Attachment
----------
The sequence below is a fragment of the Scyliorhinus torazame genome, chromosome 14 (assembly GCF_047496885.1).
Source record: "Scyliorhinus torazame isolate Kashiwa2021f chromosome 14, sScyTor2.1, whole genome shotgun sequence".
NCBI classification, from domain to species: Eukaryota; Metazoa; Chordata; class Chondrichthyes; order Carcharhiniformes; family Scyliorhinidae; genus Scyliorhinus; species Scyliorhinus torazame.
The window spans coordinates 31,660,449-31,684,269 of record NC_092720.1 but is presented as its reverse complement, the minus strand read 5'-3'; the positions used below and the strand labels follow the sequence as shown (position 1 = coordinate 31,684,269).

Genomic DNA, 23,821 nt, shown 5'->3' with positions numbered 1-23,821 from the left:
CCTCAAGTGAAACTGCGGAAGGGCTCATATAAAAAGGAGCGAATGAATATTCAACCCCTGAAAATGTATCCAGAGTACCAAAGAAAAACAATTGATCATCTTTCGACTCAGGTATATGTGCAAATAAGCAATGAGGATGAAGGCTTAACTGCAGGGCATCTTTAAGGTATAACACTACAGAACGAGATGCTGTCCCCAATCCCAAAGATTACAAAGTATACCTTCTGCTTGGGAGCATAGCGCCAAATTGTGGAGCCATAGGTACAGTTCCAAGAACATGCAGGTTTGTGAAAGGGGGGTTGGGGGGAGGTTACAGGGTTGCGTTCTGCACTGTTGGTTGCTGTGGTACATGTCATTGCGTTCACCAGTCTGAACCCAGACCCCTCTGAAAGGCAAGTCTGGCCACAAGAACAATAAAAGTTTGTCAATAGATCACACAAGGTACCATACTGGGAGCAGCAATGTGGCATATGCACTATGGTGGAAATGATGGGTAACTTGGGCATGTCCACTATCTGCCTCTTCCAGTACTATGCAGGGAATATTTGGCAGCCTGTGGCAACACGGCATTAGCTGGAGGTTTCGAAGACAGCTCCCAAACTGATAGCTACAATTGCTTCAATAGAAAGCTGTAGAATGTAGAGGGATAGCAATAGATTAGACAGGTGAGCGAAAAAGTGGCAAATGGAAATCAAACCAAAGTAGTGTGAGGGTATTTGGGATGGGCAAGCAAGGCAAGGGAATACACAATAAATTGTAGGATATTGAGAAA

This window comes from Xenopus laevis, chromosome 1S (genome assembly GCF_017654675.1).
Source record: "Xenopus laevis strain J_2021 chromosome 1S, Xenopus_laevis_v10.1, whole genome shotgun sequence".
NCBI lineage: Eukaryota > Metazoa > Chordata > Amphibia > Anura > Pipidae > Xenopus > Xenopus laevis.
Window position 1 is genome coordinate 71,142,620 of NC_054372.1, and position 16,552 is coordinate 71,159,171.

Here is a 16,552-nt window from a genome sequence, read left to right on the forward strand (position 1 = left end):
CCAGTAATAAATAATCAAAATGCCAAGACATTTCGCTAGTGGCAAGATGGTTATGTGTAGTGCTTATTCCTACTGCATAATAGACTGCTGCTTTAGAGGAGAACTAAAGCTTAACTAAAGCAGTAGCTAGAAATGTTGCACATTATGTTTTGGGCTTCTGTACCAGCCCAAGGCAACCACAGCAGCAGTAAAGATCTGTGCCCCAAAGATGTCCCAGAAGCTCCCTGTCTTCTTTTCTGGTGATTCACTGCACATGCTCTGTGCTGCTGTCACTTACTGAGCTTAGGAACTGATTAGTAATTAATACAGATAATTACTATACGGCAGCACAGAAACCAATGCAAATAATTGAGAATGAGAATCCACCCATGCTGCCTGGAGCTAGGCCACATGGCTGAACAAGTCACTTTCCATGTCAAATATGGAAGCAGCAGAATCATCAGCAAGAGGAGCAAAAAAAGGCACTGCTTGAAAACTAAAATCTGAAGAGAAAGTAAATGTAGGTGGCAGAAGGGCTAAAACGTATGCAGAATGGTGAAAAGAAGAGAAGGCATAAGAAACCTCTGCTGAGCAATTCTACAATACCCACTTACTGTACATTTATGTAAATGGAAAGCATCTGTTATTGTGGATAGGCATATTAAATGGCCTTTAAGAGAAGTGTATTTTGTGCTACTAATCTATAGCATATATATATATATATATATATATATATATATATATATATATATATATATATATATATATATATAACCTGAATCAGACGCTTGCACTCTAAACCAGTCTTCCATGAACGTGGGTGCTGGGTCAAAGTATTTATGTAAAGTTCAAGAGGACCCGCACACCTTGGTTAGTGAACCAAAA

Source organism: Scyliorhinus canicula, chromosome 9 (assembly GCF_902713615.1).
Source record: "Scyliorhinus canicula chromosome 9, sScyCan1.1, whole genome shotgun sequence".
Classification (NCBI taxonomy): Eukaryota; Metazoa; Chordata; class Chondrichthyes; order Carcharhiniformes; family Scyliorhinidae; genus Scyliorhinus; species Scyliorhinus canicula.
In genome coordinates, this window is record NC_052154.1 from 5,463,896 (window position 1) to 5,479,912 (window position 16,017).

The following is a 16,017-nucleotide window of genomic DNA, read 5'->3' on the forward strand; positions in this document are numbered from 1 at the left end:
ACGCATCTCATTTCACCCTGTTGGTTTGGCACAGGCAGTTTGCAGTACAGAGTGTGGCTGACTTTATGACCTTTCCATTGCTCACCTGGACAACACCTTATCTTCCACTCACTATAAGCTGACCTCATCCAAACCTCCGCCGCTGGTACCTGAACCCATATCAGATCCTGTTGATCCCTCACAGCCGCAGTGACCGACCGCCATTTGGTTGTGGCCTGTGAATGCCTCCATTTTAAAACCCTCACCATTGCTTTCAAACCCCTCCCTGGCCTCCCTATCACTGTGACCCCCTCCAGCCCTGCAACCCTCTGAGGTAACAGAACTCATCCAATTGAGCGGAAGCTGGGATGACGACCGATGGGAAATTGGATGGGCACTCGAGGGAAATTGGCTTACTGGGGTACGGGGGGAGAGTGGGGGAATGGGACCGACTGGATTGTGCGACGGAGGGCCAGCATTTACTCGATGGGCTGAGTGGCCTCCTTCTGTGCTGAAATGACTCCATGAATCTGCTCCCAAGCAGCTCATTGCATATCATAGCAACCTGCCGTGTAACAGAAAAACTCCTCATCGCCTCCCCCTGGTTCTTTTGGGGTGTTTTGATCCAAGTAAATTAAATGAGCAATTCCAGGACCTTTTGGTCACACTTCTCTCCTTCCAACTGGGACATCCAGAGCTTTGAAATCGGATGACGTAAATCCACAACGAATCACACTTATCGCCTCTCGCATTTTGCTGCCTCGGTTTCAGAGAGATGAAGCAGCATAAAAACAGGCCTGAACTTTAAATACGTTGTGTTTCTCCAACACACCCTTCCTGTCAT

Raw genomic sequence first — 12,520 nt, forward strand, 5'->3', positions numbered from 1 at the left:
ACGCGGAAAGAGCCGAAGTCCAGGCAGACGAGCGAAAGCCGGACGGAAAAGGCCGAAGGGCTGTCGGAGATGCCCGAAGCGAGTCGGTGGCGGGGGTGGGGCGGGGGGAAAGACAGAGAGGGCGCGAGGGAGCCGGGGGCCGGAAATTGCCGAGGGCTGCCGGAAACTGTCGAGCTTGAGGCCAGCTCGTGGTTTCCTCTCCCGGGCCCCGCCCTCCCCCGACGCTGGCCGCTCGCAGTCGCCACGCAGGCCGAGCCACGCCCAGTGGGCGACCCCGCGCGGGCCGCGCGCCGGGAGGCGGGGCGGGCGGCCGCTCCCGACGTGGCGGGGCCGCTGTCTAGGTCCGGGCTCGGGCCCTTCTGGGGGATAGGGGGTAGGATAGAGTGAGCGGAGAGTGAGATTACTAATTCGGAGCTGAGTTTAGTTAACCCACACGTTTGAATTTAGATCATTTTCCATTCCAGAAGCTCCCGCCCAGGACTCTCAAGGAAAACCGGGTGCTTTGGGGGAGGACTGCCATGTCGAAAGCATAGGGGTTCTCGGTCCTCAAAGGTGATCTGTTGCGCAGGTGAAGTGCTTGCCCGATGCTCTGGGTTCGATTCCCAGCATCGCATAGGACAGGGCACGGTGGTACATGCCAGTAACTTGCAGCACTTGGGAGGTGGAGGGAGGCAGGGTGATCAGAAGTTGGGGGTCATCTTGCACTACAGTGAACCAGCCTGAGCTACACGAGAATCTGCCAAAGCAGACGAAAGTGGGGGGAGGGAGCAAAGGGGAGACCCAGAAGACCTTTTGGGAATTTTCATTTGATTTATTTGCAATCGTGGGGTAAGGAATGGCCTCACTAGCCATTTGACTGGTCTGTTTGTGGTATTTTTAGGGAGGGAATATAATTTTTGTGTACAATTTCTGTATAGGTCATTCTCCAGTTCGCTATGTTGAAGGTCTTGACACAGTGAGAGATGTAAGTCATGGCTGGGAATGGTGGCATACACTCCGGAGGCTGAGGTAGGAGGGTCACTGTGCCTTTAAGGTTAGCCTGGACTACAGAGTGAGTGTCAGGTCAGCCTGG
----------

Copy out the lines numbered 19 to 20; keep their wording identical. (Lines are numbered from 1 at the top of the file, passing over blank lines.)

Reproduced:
Raw genomic sequence first — 12,520 nt, forward strand, 5'->3', positions numbered from 1 at the left:
ACGCGGAAAGAGCCGAAGTCCAGGCAGACGAGCGAAAGCCGGACGGAAAAGGCCGAAGGGCTGTCGGAGATGCCCGAAGCGAGTCGGTGGCGGGGGTGGGGCGGGGGGAAAGACAGAGAGGGCGCGAGGGAGCCGGGGGCCGGAAATTGCCGAGGGCTGCCGGAAACTGTCGAGCTTGAGGCCAGCTCGTGGTTTCCTCTCCCGGGCCCCGCCCTCCCCCGACGCTGGCCGCTCGCAGTCGCCACGCAGGCCGAGCCACGCCCAGTGGGCGACCCCGCGCGGGCCGCGCGCCGGGAGGCGGGGCGGGCGGCCGCTCCCGACGTGGCGGGGCCGCTGTCTAGGTCCGGGCTCGGGCCCTTCTGGGGGATAGGGGGTAGGATAGAGTGAGCGGAGAGTGAGATTACTAATTCGGAGCTGAGTTTAGTTAACCCACACGTTTGAATTTAGATCATTTTCCATTCCAGAAGCTCCCGCCCAGGACTCTCAAGGAAAACCGGGTGCTTTGGGGGAGGACTGCCATGTCGAAAGCATAGGGGTTCTCGGTCCTCAAAGGTGATCTGTTGCGCAGGTGAAGTGCTTGCCCGATGCTCTGGGTTCGATTCCCAGCATCGCATAGGACAGGGCACGGTGGTACATGCCAGTAACTTGCAGCACTTGGGAGGTGGAGGGAGGCAGGGTGATCAGAAGTTGGGGGTCATCTTGCACTACAGTGAACCAGCCTGAGCTACACGAGAATCTGCCAAAGCAGACGAAAGTGGGGGGAGGGAGCAAAGGGGAGACCCAGAAGACCTTTTGGGAATTTTCATTTGATTTATTTGCAATCGTGGGGTAAGGAATGGCCTCACTAGCCATTTGACTGGTCTGTTTGTGGTATTTTTAGGGAGGGAATATAATTTTTGTGTACAATTTCTGTATAGGTCATTCTCCAGTTCGCTATGTTGAAGGTCTTGACACAGTGAGAGATGTAAGTCATGGCTGGGAATGGTGGCATACACTCCGGAGGCTGAGGTAGGAGGGTCACTGTGCCTTTAAGGTTAGCCTGGACTACAGAGTGAGTGTCAGGTCAGCCTGG